journal 5

journal 5 - I haven’t seen or heard anything Hamlet since...

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Jared Restivo PHL Section One March 24, 2008 According to Susan Feagin, tragedies are enjoyable due to the distinction between direct response and the meta-response. Feagin explains that the direct response is how we, as viewers, react to the events that recently occurred. The meta-response is actually the response to the person’s individual response to the actual event. The difference between them is that the meta-response has no actual bearing towards responding to the actual event; it is only affected by the guttural human response to the event. In Hamlet, there is plenty of death, blood, and revenge, all aspect that are usually not enjoyable. However, Hamlet has been famous and renowned for generations, so it is obviously appeasable. For me personally, I love Hamlet and enjoyed watching it again, as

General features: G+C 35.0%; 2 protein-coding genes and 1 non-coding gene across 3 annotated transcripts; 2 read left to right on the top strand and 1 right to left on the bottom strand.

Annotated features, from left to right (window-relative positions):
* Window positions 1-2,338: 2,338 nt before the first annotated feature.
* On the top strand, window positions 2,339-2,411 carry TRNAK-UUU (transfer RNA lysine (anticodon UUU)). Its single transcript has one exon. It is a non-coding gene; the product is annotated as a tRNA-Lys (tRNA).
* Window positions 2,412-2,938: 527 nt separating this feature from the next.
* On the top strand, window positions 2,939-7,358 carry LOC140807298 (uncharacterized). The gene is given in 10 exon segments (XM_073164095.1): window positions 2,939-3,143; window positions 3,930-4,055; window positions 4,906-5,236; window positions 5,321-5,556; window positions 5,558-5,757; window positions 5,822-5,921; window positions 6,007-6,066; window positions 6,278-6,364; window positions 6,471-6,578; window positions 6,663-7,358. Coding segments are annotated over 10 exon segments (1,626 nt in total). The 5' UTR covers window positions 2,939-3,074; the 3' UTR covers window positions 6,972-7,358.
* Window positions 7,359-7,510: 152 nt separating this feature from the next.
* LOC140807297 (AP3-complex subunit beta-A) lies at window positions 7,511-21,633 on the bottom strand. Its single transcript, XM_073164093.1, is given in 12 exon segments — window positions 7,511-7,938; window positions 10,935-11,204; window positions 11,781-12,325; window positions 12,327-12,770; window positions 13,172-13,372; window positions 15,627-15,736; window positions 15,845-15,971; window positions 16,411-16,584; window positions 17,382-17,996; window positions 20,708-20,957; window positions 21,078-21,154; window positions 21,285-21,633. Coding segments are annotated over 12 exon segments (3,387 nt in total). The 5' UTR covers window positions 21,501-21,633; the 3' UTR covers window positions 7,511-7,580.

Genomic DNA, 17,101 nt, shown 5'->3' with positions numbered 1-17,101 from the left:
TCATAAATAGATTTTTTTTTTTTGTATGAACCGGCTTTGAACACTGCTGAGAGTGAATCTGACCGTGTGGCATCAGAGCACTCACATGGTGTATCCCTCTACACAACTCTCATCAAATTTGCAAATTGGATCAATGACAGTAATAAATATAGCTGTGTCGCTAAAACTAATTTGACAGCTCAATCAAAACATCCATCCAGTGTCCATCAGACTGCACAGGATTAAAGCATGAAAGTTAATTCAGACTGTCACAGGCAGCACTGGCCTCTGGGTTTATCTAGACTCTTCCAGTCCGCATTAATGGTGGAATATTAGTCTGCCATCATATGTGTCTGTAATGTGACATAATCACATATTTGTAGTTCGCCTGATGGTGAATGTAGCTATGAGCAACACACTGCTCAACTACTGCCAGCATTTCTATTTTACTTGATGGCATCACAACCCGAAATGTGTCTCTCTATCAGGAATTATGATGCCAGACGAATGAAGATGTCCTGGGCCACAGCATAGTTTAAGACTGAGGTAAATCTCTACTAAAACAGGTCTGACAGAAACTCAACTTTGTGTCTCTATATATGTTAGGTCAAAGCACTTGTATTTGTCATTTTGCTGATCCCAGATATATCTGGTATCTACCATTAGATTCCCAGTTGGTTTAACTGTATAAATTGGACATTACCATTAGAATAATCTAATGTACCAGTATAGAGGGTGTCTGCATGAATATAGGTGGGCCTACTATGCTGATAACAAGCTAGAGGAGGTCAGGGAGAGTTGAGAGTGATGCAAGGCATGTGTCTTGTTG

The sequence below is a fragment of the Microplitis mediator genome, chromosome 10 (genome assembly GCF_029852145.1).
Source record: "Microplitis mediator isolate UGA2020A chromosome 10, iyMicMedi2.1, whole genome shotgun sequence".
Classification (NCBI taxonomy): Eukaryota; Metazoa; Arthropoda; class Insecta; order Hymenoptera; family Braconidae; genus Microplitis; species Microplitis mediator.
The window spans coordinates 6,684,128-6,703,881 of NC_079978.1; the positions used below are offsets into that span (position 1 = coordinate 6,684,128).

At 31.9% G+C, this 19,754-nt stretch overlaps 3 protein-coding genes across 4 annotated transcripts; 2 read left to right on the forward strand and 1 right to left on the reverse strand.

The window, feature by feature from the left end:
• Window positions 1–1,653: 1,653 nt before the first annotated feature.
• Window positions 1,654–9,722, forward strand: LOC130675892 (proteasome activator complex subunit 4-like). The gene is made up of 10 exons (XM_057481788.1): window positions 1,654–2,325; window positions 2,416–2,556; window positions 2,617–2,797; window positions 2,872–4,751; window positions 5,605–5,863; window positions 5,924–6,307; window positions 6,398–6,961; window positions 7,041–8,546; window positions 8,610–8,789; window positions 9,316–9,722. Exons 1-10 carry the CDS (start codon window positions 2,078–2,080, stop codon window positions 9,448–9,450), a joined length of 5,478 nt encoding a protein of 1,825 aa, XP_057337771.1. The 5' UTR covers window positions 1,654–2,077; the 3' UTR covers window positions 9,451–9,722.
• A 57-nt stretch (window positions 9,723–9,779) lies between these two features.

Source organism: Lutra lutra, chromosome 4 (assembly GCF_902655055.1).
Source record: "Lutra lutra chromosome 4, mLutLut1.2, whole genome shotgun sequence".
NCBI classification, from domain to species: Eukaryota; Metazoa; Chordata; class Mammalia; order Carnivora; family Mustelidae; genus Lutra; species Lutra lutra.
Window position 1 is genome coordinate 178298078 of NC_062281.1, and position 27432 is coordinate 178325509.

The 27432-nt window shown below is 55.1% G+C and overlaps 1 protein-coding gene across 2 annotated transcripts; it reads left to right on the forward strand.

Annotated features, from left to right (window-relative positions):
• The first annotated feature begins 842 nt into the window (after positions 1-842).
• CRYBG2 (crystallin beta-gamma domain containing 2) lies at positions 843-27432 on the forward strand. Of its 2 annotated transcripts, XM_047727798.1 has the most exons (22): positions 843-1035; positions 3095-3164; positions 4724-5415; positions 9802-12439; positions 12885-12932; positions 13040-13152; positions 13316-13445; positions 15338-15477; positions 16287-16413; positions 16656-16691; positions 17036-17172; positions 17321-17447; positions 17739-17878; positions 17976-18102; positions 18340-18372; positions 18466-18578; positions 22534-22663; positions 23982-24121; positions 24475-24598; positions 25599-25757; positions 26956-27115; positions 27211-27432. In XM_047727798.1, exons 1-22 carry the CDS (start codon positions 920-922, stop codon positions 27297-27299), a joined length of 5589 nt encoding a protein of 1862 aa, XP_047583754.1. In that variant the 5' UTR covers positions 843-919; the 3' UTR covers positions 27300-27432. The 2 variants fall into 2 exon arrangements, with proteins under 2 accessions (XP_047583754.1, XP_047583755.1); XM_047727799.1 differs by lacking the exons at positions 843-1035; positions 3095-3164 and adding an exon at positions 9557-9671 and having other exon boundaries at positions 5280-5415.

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Unformatted text preview: I haven’t seen or heard anything Hamlet since high school. The final scene involves plenty of both direct and meta-responses from the viewers. An example is when Hamlet kills Claudius. The act of killing is at first violent and to view is slightly unsettling. That was the direct response. However, then the meta-response kicks in, and I feel happy and relieved for Hamlet, who was finally able to avenge his father’s death. The same feelings go for when Gertrude drinks the poisoned wine, and immediately I wanted to yell ‘NO!’ at the screen (direct response), but then realized that now Gertrude understands why Hamlet has been acting strange. She now grants Hamlet vindication for the acts he is about to commit, and this acknowledgement is settling (meta-response)....
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This note was uploaded on 05/03/2008 for the course PHL 100 taught by Professor Gangle during the Spring '08 term at Endicott.

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